You are now wondering what’s this customTabsCallback instance right? We will be creating this in the next section.

Create CustomTabsCallback

CustomTabsCallback is a callback class for CustomTabsClient to get messages regarding events in their custom tabs. One of these events is onPostMessage and this gets called when the app receives a message from the web. Add the callback to the client to initialize the postMessage channel to start communication, as shown in the following code.

private final String TAG = "TWA/CCT-PostMessageDemo";

// The origin the TWA is equivalent to, where the Digital Asset Links file
// was created with the "use_as_origin" relationship.
private Uri SOURCE_ORIGIN = Uri.parse("");

// The origin the TWA will communicate with. In most cases, SOURCE_ORIGIN and
// TARGET_ORIGIN will be the same.
private Uri TARGET_ORIGIN = Uri.parse("");

// It stores the validation result so you can check on it before requesting
// postMessage channel, since without successful validation it is not possible
// to use postMessage.
boolean mValidated;

CustomTabsCallback customTabsCallback = new CustomTabsCallback() {

    // Listens for the validation result, you can use this for any kind of
    // logging purposes.
    public void onRelationshipValidationResult(int relation, @NonNull Uri requestedOrigin,
        boolean result, @Nullable Bundle extras) {
        // If this fails:
        // - Have you called warmup?
        // - Have you set up Digital Asset Links correctly?
        // - Double check what browser you're using.
        Log.d(TAG, "Relationship result: " + result);
        mValidated = result;

    // Listens for any navigation happens, it waits until the navigation finishes
    // then requests post message channel using
    // CustomTabsSession#requestPostMessageChannel(sourceUri, targetUri, extrasBundle)

    // The targetOrigin in requestPostMessageChannel means that you can be certain their messages are delivered only to the website you expect.
    public void onNavigationEvent(int navigationEvent, @Nullable Bundle extras) {
        if (navigationEvent != NAVIGATION_FINISHED) {

        if (!mValidated) {
            Log.d(TAG, "Not starting PostMessage as validation didn't succeed.");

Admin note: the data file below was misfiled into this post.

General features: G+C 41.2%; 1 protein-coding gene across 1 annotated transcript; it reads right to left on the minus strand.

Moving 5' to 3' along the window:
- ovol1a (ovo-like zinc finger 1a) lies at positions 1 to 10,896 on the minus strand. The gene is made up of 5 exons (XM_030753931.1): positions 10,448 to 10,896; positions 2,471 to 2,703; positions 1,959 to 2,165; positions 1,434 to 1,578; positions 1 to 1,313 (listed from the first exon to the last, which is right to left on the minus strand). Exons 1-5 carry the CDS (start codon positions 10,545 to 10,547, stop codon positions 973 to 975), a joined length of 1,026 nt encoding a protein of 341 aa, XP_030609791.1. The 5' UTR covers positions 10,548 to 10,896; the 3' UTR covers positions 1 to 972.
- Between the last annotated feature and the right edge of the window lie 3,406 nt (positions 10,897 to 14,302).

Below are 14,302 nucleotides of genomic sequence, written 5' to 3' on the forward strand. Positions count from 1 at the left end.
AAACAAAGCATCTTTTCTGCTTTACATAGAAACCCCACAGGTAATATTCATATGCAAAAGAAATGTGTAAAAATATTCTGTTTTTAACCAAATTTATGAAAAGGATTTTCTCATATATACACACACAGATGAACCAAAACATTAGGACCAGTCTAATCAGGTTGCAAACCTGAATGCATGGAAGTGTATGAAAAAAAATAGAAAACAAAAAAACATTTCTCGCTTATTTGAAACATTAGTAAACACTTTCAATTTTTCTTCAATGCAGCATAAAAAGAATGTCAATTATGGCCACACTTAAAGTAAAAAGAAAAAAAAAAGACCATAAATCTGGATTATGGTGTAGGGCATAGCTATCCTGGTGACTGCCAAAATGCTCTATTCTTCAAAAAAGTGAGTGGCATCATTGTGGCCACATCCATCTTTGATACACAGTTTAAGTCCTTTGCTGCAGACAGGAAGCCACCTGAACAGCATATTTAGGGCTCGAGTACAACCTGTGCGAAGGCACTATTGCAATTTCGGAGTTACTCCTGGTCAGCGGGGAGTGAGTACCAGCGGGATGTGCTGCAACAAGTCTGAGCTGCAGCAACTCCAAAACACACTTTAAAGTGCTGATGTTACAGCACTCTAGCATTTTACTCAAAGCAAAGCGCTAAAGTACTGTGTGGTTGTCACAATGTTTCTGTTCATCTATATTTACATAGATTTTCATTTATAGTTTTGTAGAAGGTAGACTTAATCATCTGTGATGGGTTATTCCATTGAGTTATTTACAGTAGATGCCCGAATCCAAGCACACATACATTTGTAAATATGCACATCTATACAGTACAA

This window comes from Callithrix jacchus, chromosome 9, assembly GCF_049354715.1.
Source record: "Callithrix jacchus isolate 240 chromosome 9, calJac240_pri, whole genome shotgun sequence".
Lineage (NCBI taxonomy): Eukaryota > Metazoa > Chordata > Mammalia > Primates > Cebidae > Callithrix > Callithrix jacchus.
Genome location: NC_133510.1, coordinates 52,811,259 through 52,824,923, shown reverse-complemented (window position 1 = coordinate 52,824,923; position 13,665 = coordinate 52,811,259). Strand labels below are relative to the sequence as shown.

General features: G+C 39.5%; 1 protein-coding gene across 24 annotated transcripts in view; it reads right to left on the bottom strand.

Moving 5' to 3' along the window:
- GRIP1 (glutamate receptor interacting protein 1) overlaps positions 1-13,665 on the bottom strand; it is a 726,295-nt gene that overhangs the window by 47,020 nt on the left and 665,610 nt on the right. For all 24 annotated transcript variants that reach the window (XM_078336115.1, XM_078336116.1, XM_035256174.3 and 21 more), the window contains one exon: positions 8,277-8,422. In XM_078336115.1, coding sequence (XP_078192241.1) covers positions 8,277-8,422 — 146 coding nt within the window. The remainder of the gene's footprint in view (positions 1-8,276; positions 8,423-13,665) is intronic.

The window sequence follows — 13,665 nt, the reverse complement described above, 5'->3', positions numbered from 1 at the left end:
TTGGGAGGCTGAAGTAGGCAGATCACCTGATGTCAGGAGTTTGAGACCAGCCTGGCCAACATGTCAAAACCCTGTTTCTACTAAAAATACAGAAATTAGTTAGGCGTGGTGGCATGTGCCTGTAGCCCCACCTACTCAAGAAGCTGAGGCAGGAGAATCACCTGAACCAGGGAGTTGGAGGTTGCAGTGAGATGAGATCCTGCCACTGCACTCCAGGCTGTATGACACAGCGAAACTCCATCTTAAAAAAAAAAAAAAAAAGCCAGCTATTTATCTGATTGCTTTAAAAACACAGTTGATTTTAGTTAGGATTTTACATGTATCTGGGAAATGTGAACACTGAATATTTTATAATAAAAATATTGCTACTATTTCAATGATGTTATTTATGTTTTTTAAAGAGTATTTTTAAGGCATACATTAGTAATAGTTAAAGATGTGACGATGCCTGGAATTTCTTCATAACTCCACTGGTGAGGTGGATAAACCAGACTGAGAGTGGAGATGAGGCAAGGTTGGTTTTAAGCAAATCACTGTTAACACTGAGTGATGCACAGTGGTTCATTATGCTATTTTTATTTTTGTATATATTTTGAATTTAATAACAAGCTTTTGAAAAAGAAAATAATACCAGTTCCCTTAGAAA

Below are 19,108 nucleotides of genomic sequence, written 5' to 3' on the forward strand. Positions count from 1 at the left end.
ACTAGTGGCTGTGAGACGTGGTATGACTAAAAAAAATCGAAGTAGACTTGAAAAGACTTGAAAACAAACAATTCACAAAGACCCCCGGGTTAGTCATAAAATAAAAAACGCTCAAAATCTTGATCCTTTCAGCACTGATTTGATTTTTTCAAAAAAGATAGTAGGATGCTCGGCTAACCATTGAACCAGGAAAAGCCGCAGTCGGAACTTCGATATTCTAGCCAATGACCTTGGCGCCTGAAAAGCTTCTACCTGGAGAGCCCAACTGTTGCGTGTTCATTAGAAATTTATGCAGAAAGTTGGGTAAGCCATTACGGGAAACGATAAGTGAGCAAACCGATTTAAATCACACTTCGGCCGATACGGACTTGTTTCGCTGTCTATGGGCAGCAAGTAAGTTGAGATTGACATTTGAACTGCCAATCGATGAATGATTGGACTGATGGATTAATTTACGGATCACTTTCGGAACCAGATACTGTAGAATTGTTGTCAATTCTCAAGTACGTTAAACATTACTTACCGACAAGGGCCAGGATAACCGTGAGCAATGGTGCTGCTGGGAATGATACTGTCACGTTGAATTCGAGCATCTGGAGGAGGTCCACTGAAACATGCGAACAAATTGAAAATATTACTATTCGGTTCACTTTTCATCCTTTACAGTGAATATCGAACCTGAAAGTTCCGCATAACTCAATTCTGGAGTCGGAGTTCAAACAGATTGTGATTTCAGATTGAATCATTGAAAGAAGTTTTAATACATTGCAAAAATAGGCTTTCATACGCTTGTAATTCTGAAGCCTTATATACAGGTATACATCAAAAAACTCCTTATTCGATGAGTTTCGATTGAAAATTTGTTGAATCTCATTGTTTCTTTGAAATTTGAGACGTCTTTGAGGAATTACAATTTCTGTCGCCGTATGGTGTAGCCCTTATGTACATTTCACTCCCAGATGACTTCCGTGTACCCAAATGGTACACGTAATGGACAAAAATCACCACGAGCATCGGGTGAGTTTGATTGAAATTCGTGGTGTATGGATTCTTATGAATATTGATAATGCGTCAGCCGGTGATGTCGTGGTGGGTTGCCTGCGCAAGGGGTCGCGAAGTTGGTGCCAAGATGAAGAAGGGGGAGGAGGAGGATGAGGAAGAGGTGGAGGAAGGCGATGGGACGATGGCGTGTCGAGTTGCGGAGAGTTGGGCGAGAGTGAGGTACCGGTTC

// If this fails:
        // - Have you included PostMessageService in your AndroidManifest.xml ?
        boolean result = mSession.requestPostMessageChannel(SOURCE_ORIGIN, TARGET_ORIGIN, new Bundle());
        Log.d(TAG, "Requested Post Message Channel: " + result);

    // This gets called when the channel we requested is ready for sending/receiving messages.
    public void onMessageChannelReady(@Nullable Bundle extras) {
        Log.d(TAG, "Message channel ready.");

        int result = mSession.postMessage("First message", null);
        Log.d(TAG, "postMessage returned: " + result);

    // Listens for upcoming messages from Web.
    public void onPostMessage(@NonNull String message, @Nullable Bundle extras) {
        super.onPostMessage(message, extras);
        // Handle the received message.

Communicating from the web

Now we can send and receive messages from our host app, how do we do the same from the web? Communication has to start from the host app, then the web page needs to get the port from the first message. This port is used to communicate back. Your JavaScript file will look something like the following example:

window.addEventListener("message", function (event) {
  // We are receiveing messages from any origin, you can check of the origin by
  // using event.origin

  // get the port then use it for communication.
  var port = event.ports[0];
  if (typeof port === 'undefined') return;

  // Post message on this port.

  // Receive upcoming messages on this port.
  port.onmessage = function(event) {
    console.log("[PostMessage1] Got message" +;

You can find a full complete sample here

Photo by Joanna Kosinska on Unsplash